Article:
There are many medications that, while therapeutic at certain doses, become harmful when taken in excess. Ambien is capable of eliciting serious and sometimes unusual side effects, even when taken in accordance with a prescription. There have been a number of reports from people who take it as prescribed experiencing effects such as 1:
- A feeling of being drugged.
- Blurry vision.
- Joint pain, especially in the neck or back.
- Lack of balance.
- Muscle aches or severe cramps.
- Nausea or vomiting.
- Pain, burning, or numbness in the arms, hands, legs, or feet.
- Ringing or pain in the ears.
- Sleepwalking or doing other behaviors while asleep or not fully awake (including driving).
- Stomach pain.
- Uncontrollable tremors or shaking.
- Unsteady gait or difficulty walking.
If you or someone you care about experiences these side effects, do not drive or operate machinery. If any of these symptoms do not go away or are severe, contact your doctor right away 1.
Do not take any other medications while taking Ambien unless approved by your doctor. Avoid illicit drugs and alcohol in combination with Ambien since the effects can be lethal. When it is combined with other depressants (such as benzodiazepines for anxiety, opioid painkillers, or alcohol), patients may experience extreme sedative effects that can result in death 2.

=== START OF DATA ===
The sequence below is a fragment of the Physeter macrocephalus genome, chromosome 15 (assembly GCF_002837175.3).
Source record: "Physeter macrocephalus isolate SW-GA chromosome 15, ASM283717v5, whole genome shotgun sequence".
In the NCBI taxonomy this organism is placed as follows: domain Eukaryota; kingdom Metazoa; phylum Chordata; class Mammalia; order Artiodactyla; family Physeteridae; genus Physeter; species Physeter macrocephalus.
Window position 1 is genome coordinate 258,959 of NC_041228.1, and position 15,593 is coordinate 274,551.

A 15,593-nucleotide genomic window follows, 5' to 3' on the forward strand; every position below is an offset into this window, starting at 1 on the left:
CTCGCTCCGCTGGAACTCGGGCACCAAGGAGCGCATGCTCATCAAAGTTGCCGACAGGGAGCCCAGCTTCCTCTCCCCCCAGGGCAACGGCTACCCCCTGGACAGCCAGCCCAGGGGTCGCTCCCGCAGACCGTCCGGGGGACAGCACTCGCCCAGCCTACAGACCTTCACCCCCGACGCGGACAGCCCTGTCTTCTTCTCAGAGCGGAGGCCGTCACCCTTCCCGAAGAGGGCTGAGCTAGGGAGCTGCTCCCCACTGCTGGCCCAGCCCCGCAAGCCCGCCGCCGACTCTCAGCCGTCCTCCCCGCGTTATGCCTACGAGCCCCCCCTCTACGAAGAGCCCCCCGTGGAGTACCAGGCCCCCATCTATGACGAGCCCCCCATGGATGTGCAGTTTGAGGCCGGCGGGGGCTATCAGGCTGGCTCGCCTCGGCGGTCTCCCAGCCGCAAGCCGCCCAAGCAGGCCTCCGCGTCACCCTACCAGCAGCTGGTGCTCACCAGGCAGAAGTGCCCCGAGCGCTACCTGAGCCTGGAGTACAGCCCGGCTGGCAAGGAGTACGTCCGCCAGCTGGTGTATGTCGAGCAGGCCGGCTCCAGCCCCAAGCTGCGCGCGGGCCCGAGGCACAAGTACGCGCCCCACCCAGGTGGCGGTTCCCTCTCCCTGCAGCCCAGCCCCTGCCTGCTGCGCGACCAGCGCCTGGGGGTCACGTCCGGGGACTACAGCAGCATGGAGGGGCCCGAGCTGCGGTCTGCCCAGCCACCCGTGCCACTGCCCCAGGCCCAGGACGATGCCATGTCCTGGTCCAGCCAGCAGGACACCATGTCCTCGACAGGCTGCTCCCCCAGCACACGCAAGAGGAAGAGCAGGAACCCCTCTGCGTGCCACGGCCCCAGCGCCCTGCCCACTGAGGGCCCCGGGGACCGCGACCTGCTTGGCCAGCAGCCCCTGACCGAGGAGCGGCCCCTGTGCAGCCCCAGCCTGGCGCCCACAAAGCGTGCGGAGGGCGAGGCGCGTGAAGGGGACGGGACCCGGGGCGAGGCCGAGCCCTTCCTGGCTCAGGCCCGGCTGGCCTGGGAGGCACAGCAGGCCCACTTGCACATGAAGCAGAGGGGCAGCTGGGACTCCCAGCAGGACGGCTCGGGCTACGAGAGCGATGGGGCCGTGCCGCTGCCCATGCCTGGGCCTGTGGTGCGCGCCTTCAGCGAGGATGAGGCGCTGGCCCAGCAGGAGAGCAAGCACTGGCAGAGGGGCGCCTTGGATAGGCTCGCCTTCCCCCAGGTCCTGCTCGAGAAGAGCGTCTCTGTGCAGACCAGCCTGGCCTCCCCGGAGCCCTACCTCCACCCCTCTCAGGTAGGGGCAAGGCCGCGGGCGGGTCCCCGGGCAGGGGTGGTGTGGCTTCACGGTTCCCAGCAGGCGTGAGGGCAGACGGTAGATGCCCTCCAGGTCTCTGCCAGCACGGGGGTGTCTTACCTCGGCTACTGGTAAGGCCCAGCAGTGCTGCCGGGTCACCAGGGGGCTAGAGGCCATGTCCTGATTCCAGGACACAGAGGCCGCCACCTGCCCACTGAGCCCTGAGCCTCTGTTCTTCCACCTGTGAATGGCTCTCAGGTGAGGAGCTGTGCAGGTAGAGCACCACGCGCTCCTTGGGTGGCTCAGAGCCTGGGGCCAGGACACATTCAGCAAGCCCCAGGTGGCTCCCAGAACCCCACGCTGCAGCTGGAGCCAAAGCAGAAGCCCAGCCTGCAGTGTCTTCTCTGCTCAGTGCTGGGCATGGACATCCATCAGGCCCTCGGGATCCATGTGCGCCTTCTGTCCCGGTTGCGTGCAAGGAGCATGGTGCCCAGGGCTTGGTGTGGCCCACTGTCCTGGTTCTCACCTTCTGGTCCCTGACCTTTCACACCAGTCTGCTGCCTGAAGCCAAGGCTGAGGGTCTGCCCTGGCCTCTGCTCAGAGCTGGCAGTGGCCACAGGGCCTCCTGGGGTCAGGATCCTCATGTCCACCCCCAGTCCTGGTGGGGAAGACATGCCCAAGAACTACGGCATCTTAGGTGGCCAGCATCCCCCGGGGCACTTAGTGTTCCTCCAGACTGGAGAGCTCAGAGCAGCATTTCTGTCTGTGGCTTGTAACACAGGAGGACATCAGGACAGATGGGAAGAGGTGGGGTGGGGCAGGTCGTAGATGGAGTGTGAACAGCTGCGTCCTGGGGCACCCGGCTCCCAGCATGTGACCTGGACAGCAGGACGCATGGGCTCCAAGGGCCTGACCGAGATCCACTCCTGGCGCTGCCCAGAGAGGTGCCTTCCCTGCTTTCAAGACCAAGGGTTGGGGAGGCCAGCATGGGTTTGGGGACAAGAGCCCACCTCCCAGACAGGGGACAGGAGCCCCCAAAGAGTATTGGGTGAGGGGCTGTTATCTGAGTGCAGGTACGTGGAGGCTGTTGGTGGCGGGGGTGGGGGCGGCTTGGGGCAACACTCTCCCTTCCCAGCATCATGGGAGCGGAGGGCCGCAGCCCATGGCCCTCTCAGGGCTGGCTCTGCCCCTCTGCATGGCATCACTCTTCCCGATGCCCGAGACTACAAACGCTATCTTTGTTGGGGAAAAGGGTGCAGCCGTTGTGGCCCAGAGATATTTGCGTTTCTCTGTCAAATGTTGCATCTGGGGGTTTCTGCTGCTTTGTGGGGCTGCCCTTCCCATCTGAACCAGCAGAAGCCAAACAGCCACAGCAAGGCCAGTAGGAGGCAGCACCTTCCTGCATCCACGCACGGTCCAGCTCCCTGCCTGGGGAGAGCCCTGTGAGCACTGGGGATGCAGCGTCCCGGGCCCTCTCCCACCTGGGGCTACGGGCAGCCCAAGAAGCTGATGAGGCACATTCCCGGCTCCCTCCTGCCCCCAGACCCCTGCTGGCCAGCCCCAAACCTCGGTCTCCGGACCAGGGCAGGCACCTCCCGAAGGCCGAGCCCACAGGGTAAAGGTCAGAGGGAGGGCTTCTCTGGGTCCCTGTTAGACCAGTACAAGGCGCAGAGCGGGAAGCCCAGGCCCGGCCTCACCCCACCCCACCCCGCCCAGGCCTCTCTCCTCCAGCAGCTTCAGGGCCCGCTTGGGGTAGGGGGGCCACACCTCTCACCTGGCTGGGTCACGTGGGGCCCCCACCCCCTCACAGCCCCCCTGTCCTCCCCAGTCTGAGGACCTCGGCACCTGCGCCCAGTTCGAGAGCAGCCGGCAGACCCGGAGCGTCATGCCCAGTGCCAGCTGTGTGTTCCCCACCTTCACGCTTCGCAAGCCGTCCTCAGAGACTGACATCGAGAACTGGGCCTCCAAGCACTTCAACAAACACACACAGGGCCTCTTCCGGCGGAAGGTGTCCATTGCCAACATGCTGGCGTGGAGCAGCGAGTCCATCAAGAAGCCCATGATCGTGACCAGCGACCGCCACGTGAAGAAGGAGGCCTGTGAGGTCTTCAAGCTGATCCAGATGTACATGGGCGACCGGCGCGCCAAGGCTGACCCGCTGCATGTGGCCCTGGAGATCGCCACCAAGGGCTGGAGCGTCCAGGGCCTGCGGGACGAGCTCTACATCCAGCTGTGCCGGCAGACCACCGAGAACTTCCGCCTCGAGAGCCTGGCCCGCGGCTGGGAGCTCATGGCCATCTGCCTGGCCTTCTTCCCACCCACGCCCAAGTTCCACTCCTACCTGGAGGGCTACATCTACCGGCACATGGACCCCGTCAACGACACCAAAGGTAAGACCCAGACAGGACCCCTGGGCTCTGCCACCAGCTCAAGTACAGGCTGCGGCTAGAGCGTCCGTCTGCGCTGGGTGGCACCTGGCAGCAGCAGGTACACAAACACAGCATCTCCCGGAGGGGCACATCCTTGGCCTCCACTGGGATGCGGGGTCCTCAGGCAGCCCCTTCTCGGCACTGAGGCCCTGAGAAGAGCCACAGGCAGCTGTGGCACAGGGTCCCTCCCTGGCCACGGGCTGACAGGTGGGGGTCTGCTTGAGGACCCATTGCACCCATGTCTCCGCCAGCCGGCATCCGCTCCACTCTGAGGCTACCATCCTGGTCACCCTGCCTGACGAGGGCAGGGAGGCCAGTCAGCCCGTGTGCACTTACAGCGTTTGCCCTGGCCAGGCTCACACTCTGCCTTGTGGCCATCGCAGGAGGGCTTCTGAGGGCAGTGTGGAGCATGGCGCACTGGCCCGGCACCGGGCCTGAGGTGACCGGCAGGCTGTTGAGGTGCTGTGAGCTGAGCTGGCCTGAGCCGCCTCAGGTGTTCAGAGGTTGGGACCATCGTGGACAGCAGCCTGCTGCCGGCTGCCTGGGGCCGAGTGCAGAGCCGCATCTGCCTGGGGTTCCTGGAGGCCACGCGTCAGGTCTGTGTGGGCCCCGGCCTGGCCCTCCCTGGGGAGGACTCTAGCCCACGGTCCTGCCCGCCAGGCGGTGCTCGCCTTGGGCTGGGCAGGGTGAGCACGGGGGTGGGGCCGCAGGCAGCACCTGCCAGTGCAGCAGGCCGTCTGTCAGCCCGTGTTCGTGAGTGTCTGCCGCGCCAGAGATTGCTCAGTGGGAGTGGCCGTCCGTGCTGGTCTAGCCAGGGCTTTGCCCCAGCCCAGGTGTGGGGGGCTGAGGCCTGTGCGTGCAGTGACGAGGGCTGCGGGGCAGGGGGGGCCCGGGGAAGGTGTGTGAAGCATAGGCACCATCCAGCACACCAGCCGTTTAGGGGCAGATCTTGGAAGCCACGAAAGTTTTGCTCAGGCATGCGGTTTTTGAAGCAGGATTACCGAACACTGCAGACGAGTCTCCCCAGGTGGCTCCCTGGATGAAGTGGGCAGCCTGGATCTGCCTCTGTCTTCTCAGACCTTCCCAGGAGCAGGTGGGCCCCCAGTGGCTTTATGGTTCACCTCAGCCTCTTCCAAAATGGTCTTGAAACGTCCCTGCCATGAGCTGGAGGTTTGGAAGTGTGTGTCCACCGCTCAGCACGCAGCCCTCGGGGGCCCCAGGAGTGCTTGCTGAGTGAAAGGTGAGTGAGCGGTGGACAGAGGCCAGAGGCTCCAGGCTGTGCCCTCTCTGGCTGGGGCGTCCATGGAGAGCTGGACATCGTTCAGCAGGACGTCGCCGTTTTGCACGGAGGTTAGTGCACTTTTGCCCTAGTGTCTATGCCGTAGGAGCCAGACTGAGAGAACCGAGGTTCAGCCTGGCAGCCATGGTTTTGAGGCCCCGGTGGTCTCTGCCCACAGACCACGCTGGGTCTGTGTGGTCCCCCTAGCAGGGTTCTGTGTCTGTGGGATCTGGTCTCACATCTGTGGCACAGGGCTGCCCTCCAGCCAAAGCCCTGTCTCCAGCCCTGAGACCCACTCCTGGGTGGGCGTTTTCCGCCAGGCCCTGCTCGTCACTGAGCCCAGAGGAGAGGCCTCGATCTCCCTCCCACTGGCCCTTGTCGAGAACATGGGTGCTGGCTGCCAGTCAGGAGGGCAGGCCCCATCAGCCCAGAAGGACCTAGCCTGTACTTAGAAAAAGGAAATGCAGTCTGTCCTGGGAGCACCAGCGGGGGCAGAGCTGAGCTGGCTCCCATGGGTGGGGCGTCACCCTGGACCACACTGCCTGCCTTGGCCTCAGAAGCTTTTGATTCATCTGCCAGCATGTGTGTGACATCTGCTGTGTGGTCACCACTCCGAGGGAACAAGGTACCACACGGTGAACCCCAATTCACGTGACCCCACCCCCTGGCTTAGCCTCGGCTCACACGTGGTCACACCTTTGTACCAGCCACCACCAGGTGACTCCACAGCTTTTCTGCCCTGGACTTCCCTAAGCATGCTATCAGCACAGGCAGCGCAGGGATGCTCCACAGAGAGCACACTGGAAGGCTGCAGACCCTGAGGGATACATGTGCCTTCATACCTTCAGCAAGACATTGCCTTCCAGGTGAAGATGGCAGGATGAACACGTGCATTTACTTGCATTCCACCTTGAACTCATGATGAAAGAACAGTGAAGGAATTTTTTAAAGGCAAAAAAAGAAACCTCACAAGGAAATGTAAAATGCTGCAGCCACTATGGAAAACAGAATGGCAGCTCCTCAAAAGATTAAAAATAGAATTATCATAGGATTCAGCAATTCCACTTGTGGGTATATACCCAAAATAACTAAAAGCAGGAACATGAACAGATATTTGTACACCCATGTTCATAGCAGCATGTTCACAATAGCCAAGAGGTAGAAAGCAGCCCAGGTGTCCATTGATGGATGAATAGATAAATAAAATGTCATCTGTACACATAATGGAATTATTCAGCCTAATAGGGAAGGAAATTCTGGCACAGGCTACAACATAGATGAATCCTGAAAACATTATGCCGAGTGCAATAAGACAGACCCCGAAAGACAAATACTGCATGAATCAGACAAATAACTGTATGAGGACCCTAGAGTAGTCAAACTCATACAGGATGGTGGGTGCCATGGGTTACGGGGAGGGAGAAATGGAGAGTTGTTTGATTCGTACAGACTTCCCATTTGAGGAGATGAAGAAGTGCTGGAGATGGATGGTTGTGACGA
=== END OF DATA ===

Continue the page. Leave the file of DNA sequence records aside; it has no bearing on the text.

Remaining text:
Because Ambien use is associated with potentially serious side effects, even when taken as prescribed, it is important to pay attention to how it affects you. Someone who experiences significantly debilitating symptoms on a low Ambien dose may be more likely to experience even more severe effects in the event of an overdose. When a person overdoses on Ambien, he or she may experience 1:
- Slowed breathing.
- Slowed heartbeat.
- Severe drowsiness.
- Loss of consciousness.
If you or someone you care about has experienced an Ambien overdose, contact emergency medical help immediately. An Ambien overdose can be lethal, so it is important to seek medical care as soon as possible to avoid long-term damage or death.